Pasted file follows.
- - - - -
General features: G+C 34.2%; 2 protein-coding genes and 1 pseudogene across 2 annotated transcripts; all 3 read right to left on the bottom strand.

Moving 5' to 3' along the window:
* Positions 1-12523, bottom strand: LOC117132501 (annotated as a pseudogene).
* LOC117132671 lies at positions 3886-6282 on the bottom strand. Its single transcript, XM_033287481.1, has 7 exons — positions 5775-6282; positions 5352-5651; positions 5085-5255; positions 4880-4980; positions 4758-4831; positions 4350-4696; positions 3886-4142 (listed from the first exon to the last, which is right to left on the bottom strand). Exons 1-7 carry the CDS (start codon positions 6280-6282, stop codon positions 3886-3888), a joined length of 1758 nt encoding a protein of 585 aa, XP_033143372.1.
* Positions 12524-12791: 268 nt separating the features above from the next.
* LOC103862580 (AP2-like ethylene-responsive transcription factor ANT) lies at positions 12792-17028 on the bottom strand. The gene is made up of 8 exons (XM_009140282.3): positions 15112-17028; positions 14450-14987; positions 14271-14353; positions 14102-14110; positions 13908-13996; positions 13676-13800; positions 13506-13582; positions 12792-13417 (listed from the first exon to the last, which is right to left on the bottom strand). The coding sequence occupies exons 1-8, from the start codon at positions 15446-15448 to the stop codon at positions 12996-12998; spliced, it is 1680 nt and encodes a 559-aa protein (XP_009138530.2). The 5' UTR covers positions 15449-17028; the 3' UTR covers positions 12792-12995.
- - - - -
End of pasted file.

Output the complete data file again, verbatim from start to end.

General features: G+C 34.2%; 2 protein-coding genes and 1 pseudogene across 2 annotated transcripts; all 3 read right to left on the bottom strand.

Moving 5' to 3' along the window:
* Positions 1-12523, bottom strand: LOC117132501 (annotated as a pseudogene).
* LOC117132671 lies at positions 3886-6282 on the bottom strand. Its single transcript, XM_033287481.1, has 7 exons — positions 5775-6282; positions 5352-5651; positions 5085-5255; positions 4880-4980; positions 4758-4831; positions 4350-4696; positions 3886-4142 (listed from the first exon to the last, which is right to left on the bottom strand). Exons 1-7 carry the CDS (start codon positions 6280-6282, stop codon positions 3886-3888), a joined length of 1758 nt encoding a protein of 585 aa, XP_033143372.1.
* Positions 12524-12791: 268 nt separating the features above from the next.
* LOC103862580 (AP2-like ethylene-responsive transcription factor ANT) lies at positions 12792-17028 on the bottom strand. The gene is made up of 8 exons (XM_009140282.3): positions 15112-17028; positions 14450-14987; positions 14271-14353; positions 14102-14110; positions 13908-13996; positions 13676-13800; positions 13506-13582; positions 12792-13417 (listed from the first exon to the last, which is right to left on the bottom strand). The coding sequence occupies exons 1-8, from the start codon at positions 15446-15448 to the stop codon at positions 12996-12998; spliced, it is 1680 nt and encodes a 559-aa protein (XP_009138530.2). The 5' UTR covers positions 15449-17028; the 3' UTR covers positions 12792-12995.